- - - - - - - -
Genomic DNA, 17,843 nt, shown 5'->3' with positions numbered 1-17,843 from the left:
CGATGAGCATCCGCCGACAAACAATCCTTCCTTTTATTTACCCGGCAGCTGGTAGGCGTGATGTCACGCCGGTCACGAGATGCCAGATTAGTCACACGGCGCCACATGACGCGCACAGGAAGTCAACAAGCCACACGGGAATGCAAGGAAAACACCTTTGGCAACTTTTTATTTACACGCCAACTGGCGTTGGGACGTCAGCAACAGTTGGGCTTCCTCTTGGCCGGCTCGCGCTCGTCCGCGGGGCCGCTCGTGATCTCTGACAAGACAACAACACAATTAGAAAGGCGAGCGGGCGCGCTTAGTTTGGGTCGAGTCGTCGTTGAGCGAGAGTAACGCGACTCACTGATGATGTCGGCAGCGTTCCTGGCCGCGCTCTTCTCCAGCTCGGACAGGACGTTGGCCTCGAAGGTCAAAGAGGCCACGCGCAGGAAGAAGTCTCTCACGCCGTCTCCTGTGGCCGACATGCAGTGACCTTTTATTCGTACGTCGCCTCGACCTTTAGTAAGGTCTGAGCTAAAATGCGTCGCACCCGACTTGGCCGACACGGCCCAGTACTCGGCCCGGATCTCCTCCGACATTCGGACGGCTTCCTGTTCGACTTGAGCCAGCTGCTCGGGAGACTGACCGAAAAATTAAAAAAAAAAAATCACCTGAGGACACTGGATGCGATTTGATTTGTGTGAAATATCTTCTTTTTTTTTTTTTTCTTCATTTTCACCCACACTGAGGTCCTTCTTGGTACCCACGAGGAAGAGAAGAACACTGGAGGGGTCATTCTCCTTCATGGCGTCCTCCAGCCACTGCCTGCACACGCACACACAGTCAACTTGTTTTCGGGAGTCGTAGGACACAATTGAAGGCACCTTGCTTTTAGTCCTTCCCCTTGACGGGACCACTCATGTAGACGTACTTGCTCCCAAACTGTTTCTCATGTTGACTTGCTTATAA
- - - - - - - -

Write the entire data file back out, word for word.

Genomic DNA, 17,843 nt, shown 5'->3' with positions numbered 1-17,843 from the left:
CGATGAGCATCCGCCGACAAACAATCCTTCCTTTTATTTACCCGGCAGCTGGTAGGCGTGATGTCACGCCGGTCACGAGATGCCAGATTAGTCACACGGCGCCACATGACGCGCACAGGAAGTCAACAAGCCACACGGGAATGCAAGGAAAACACCTTTGGCAACTTTTTATTTACACGCCAACTGGCGTTGGGACGTCAGCAACAGTTGGGCTTCCTCTTGGCCGGCTCGCGCTCGTCCGCGGGGCCGCTCGTGATCTCTGACAAGACAACAACACAATTAGAAAGGCGAGCGGGCGCGCTTAGTTTGGGTCGAGTCGTCGTTGAGCGAGAGTAACGCGACTCACTGATGATGTCGGCAGCGTTCCTGGCCGCGCTCTTCTCCAGCTCGGACAGGACGTTGGCCTCGAAGGTCAAAGAGGCCACGCGCAGGAAGAAGTCTCTCACGCCGTCTCCTGTGGCCGACATGCAGTGACCTTTTATTCGTACGTCGCCTCGACCTTTAGTAAGGTCTGAGCTAAAATGCGTCGCACCCGACTTGGCCGACACGGCCCAGTACTCGGCCCGGATCTCCTCCGACATTCGGACGGCTTCCTGTTCGACTTGAGCCAGCTGCTCGGGAGACTGACCGAAAAATTAAAAAAAAAAAATCACCTGAGGACACTGGATGCGATTTGATTTGTGTGAAATATCTTCTTTTTTTTTTTTTTCTTCATTTTCACCCACACTGAGGTCCTTCTTGGTACCCACGAGGAAGAGAAGAACACTGGAGGGGTCATTCTCCTTCATGGCGTCCTCCAGCCACTGCCTGCACACGCACACACAGTCAACTTGTTTTCGGGAGTCGTAGGACACAATTGAAGGCACCTTGCTTTTAGTCCTTCCCCTTGACGGGACCACTCATGTAGACGTACTTGCTCCCAAACTGTTTCTCATGTTGACTTGCTTATAA